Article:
Are INTJ couples a good couple

Classic relationship killers - the top ten for marital frustration and couple problems

At the beginning of a committed relationship, everything usually looks rosy. The partner's little quirks often make him even more attractive. The mind may know that little things can later develop into everyday stress factors and real relationship killers, but eyes newly in love tend to ignore them.

Couples or marriage counseling is often about behaviors that seem to have crept into the partnership out of nowhere and are now disturbing their happiness together. On closer inspection, however, such relationship killers usually have a long history and have so far only been suppressed, played down or hushed up. If they come on the table in psychological counseling or partner therapy, it usually no longer makes sense to analyze the beginnings, to explain or even justify the behavior that is harmful to relationships. Rather, good listening, a willingness for self-reflection and, of course, creativity are required: Many classic relationship killers can be removed through more mindfulness and better communication, so that they no longer stand in the way of the future together.

The aim of successful couple counseling is to find opportunities for a new beginning within the relationship together. Both partners have to do their part to achieve this: the guilt is almost never only on one side, and assigning blame does not contribute much to a constructive and sustainable problem solution. As human as the look back in anger may be: Anyone who is determined to seek partner or marriage counseling in order to stabilize or save their relationship has already opted for the much more helpful and purposeful look forward.

The ten most common reasons for problems in a relationship

The following list is numbered from 1 to 10, but that doesn't mean that the classic relationship killers actually have a ranking. The individual characteristics of those involved, the nature of the problem and the fundamental stability of the partnership and joint planning are always essential.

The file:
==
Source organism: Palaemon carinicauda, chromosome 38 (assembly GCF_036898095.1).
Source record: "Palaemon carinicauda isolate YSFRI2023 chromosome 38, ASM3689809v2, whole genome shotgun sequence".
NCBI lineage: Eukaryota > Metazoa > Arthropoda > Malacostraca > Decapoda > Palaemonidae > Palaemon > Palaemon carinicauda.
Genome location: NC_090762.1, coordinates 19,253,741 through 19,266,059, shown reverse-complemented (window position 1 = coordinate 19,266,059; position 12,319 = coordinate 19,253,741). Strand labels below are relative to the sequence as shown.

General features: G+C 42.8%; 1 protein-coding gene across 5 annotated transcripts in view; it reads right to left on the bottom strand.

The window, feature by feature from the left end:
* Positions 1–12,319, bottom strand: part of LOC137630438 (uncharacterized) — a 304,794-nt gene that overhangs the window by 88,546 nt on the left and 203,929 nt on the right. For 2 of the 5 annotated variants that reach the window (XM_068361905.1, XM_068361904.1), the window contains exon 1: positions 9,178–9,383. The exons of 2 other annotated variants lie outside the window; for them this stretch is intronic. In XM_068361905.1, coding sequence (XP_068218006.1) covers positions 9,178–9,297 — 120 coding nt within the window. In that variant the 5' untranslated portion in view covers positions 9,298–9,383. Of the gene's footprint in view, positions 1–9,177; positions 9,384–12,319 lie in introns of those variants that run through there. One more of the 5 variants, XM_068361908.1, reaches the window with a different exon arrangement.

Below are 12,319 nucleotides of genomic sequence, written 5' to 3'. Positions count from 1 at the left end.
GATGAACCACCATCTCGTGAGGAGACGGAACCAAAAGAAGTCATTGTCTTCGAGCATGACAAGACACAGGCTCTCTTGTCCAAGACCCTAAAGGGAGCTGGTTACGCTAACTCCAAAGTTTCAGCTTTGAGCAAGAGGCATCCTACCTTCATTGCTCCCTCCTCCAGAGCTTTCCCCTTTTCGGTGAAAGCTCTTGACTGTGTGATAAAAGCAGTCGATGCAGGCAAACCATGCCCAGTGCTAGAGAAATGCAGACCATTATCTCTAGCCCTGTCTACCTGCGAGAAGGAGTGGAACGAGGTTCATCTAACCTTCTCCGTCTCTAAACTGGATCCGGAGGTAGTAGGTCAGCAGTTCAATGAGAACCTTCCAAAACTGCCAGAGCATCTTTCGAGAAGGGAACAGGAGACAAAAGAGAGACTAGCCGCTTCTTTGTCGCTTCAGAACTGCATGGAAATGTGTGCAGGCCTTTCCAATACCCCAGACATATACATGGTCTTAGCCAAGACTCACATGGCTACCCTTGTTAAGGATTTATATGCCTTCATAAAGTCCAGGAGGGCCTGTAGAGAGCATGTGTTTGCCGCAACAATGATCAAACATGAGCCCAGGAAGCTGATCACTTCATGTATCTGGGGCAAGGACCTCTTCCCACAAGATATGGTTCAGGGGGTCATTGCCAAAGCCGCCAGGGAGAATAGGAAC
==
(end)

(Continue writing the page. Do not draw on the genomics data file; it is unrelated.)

Each point alone can be enough to make a couple separate; other couples suffer and struggle with destructive behavior for years and finally manage to save their marriage or civil partnership and to find a peaceful and happy togetherness.


1.      Lack of loyalty

Entering into a partnership is always a commitment. It requires fundamental consent with the partner - without reservations, conditions or back doors. Both want to feel like they are the first and best choice. Loyalty and solidarity do not only take place in pairs, but must also be clearly shown to the outside world. Frequently speaking badly about your partner in front of others or mocking him behind his back can shake trust more and jeopardize the relationship far more than a one-off affair.

2.      Lack of commitment

Partnership requires commitment. This includes calling when it gets later at work, as well as keeping short and long-term agreements and coordinating important decisions with the partner. Of course, the basic expectations of the relationship should also harmonize: If one dreams of wedding bells while the other is not yet ready for a permanent bond, the commitment will turn out very differently.

3.      Lack of humor

Laughing together, also about oneself, as well as the ability to perceive both the tragic and the comic aspects in crisis and conflict situations, lowers the stress level, increases creativity and also creates a strong bond between the partners. A common sense of humor should therefore be cultivated and practiced a lot - it keeps you young and is good for love - in good times and bad.

4.      Disrespectful behavior